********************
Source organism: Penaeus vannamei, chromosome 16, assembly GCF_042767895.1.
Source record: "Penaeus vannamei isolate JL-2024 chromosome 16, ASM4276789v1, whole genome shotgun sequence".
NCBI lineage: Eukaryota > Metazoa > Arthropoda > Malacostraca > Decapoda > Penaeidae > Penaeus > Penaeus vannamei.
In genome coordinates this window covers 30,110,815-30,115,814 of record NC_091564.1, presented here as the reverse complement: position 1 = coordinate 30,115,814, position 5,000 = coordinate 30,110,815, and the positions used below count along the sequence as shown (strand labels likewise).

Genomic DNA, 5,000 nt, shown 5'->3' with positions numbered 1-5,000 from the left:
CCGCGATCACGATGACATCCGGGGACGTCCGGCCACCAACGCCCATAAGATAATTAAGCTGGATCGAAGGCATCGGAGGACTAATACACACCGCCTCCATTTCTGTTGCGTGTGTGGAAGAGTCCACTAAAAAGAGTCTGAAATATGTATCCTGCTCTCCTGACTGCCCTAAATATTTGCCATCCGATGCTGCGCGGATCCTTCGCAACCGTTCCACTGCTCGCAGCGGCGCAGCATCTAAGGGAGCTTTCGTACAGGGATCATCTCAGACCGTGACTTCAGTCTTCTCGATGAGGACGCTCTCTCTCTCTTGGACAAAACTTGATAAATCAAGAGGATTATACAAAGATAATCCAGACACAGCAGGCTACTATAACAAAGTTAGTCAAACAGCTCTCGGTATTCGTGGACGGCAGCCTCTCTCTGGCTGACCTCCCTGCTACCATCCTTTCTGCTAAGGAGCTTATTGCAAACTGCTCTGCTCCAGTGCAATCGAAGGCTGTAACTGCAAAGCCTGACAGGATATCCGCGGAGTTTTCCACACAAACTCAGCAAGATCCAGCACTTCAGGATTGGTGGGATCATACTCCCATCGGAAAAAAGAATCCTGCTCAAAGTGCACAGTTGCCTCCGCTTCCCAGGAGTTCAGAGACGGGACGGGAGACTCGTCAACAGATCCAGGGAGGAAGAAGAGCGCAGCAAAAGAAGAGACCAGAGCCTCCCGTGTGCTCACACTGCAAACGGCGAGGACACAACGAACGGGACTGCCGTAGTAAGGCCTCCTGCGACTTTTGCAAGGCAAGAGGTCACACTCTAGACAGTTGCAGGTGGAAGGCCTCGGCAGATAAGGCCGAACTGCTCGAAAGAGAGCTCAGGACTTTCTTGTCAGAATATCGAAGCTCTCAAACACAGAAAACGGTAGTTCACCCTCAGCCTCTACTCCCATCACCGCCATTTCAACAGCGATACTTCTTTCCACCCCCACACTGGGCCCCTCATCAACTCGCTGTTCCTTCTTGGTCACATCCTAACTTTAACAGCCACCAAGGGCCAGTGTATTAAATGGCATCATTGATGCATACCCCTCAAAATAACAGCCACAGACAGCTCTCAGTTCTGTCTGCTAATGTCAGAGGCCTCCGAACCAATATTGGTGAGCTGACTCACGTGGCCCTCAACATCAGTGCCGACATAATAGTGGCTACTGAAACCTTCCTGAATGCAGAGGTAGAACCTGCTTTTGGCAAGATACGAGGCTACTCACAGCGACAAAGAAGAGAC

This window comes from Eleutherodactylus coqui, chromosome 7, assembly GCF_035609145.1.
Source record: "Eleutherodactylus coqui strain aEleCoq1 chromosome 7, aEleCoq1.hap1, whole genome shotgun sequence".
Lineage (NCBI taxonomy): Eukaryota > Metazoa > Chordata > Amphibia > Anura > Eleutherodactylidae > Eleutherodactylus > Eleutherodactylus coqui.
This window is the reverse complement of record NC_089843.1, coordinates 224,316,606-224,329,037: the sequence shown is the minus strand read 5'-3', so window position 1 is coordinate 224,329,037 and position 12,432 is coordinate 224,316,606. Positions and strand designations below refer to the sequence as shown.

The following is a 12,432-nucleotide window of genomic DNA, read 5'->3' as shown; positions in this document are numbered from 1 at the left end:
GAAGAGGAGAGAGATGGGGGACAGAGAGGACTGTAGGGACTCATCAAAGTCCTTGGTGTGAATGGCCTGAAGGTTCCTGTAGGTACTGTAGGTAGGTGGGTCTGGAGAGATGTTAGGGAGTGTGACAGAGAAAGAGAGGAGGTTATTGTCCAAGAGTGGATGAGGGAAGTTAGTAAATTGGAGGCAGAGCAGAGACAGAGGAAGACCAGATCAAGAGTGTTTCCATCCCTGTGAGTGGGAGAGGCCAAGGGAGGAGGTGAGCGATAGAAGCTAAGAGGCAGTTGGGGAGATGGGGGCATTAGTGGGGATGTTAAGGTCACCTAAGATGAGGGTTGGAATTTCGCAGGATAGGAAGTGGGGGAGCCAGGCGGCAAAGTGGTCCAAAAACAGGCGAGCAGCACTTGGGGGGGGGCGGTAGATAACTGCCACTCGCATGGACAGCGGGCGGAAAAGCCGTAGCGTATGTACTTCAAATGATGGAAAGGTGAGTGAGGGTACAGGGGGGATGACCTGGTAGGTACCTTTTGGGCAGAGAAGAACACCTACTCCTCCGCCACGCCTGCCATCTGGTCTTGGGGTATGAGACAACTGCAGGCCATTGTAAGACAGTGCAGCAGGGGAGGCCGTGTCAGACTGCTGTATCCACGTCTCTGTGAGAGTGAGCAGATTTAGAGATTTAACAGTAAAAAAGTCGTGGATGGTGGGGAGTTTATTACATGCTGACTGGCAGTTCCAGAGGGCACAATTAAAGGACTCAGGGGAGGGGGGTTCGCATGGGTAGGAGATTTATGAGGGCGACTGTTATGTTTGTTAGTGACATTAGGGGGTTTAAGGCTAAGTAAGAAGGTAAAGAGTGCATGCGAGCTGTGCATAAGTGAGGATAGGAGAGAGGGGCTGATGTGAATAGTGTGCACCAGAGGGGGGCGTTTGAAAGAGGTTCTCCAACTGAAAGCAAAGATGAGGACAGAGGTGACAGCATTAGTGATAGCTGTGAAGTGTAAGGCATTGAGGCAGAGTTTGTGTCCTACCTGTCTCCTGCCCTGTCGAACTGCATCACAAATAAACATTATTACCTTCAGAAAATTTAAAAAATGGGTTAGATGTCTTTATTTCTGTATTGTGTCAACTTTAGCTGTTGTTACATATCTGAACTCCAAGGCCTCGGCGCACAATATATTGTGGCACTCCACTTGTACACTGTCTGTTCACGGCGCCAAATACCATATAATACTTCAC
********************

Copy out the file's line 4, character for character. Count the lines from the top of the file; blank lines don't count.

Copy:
In genome coordinates this window covers 30,110,815-30,115,814 of record NC_091564.1, presented here as the reverse complement: position 1 = coordinate 30,115,814, position 5,000 = coordinate 30,110,815, and the positions used below count along the sequence as shown (strand labels likewise).